Mellen v. Moline Malleable Iron Works

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Mellen v. Moline Malleable Iron Works by John Marshall Harlan
Syllabus
Court Documents
Opinion of the Court

United States Supreme Court

131 U.S. 352

MELLEN  v.  MOLINE MALLEABLE IRON WORKS

This is an appeal from a final decree sustaining a plea in bar to a suit brought by the appellants, and dismissing their bill of complaint for want of equity.

On the 23d of June, 1883, the Moline Malleable Iron Works, an Illinois corporation, doing business at Moline, in that state, executed a deed, which was duly acknowledged and recorded, conveying to Charles F. Hemenway several lots or parcels of land in that city. The deed recites that S. W. Wheelock and A. L. Carson had been induced by the grantor, which was in need of money to carry on its business, to guaranty, by indorsing, its commercial paper to the extent of $49,000, (or which $48,500 was then outstanding and unpaid,) by the promise to protect the smae by a lien on those premises; and that George H. Hill, of Ohio, and the J. S. Keator Lumber Company had been induced by it to guaranty, in the same way, other of its commercial paper, the former to the extent of $20,000, and the latter to the extent of $1,000. It also recites that the grantor had agreed with each of the guarantors to meet said paper as it fell due, so that neither of them should be subjected to any liability, loss, costs, damage, or expense, by reason of having severally made such guaranties or indorsements. The conveyance to Hemen way was in trust to secure and protect said guarantors, respectively, against all liability arising form such indorsements, with power in the trustee, upon the request of either guarantor, or of his legal representatives,-if, at the time of such request, there existed any liability upon the part of the person so requesting,-to foreclose the deed, and sell and convey the property, and out of the proceeds, after paying the expenses of foreclosure and sale and reasonablesolicitors' fees, to pay the guarantors all costs, damages, and expenses to which they may have been subjected; 'it being the intention that the property conveyed hereby shall be understood to be for and shall stand for security to each of the parties aforesaid, viz., Wheelock, Carson, Hill, and Keator Lume r Company, alike in proportion to the ultimate liability to which each may be subjected, and that they shall receive the benefit and protection, pro rata, according to the extent of their liability, and in proportion thereto.'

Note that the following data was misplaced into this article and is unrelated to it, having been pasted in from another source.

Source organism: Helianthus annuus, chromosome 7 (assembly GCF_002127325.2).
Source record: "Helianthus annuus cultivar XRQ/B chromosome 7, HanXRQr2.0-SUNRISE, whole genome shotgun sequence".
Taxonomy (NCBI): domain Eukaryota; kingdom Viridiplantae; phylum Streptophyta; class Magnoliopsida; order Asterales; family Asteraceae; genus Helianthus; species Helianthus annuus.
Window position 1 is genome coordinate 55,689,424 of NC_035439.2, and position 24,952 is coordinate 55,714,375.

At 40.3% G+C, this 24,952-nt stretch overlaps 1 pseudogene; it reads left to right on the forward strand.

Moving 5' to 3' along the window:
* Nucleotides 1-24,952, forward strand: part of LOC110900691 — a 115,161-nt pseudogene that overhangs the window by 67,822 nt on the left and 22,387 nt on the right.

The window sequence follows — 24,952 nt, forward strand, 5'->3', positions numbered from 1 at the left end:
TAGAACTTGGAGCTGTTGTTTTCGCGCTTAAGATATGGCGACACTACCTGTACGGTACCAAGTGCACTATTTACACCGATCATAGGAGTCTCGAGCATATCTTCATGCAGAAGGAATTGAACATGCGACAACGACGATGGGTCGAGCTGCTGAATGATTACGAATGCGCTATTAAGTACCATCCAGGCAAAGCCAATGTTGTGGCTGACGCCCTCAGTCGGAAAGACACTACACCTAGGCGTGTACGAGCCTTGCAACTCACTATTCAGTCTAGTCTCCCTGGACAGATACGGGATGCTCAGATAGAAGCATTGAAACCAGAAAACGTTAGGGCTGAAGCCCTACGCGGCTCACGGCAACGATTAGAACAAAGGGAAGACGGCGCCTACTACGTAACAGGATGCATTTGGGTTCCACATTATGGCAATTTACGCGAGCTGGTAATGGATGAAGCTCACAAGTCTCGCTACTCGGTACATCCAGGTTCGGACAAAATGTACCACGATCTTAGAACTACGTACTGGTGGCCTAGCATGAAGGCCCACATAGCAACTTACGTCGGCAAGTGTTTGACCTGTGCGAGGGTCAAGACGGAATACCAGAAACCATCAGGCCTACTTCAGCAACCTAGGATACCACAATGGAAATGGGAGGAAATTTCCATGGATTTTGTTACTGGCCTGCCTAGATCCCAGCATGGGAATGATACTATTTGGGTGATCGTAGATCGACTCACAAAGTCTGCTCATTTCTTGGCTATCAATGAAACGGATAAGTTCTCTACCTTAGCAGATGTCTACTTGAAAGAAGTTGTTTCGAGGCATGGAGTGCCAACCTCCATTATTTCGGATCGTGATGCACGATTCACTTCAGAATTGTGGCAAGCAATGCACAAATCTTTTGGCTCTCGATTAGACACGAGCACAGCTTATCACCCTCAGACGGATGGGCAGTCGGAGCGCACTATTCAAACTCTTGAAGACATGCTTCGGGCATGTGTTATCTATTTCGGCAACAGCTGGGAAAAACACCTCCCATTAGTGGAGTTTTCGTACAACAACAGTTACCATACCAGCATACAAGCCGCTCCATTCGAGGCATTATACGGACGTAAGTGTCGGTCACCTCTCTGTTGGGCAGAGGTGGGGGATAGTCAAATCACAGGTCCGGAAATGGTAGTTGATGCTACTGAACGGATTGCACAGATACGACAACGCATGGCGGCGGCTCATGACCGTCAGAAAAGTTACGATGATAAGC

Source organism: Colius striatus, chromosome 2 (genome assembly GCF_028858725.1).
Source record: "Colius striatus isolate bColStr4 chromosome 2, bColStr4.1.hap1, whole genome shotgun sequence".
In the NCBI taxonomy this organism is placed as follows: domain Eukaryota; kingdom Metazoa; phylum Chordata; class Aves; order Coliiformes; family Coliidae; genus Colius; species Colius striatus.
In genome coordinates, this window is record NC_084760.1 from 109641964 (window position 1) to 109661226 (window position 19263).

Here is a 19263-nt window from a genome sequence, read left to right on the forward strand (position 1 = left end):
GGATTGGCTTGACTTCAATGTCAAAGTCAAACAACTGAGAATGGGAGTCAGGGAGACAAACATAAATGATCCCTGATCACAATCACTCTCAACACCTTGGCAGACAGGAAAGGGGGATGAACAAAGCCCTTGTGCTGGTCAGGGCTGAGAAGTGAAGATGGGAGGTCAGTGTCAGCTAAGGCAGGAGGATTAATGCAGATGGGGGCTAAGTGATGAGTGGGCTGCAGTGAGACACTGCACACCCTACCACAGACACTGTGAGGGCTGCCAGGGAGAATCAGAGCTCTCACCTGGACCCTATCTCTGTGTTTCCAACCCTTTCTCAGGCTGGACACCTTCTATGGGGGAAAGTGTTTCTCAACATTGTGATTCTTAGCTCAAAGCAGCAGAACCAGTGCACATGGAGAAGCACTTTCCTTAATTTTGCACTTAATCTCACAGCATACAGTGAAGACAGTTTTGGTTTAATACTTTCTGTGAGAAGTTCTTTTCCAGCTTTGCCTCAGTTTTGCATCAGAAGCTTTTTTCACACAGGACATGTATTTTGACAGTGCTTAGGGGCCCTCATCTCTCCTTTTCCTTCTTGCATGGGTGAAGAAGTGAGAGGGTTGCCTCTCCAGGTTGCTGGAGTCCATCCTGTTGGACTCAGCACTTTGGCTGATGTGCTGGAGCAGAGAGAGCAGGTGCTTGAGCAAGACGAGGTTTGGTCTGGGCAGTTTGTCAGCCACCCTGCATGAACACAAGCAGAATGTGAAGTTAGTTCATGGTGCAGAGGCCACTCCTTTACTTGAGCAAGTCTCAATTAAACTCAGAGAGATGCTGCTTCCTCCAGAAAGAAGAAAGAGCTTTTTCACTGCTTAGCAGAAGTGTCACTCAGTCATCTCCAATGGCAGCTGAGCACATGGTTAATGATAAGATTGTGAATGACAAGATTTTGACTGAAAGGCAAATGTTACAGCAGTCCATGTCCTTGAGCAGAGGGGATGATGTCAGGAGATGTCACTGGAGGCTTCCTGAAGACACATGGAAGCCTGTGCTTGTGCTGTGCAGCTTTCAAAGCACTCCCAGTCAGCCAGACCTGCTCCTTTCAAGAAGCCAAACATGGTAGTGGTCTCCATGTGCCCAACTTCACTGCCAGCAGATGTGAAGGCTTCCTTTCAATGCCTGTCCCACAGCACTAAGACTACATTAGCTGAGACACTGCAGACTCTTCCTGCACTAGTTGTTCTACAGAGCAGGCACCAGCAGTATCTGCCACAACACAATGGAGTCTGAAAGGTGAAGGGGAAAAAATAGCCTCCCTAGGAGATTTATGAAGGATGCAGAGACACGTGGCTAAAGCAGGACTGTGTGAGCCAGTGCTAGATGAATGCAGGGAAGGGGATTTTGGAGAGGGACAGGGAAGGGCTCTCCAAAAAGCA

As part of the same transaction, the Moline Malleable Iron Works executed its chattel mortgage, which was duly acknowledged and recorded, conveying to Hemenway, upon like trusts and conditions, certain personal property in Illinois, consisting, in part, of malleable iron, mannfactured and in process of manufacture by the grantor.

The Moline Malleable Iron Works made default in the payment of the notes, and in the performance of its obligations as set forth in the trust-deed and chattel mortgage.

On the 12th of April, 1884, George H. Hill sold and conveyed his entire interest in the trust-deed and chattel mortgage, and in the said indebtedness of $20,000 to the appellant Mellen, in trust for the sole use and benefit of the appellant Sophia H. Boyd.

The present suit was commenced by an original bill, exhibited May 5, 1884, by said Mellen and Boyd, citizens of Ohio, against the Molin Malleable Iron Works, Hemenway, the Moline Malleable Iron Works, Hemenway, Wheelock, Stephen T. Walker, Carson, late partners as J. S. Keator & Son, all citizens of Illinois. The bill shows that Hill was compelled to pay and did pay off the debt of $20,000, with the interest accruing on the several notes, aggregating that sum.

It states that in a suit in equity, instituted in the circuit court of the United States for the Northern district of Illinois, on the 2d day of July, 1883, by the National Furnace Company, a corporation of Wisconsin, in behalf of itself and other general unsecured creditors of the Moline Malleable Iron Works, against the last-named corporation, George H. Hill, and others, the said trust-deed and chattel mortgage were assailed as null and void, as against the general creditors of the Moline Malleable Iron Works, upon the following grounds: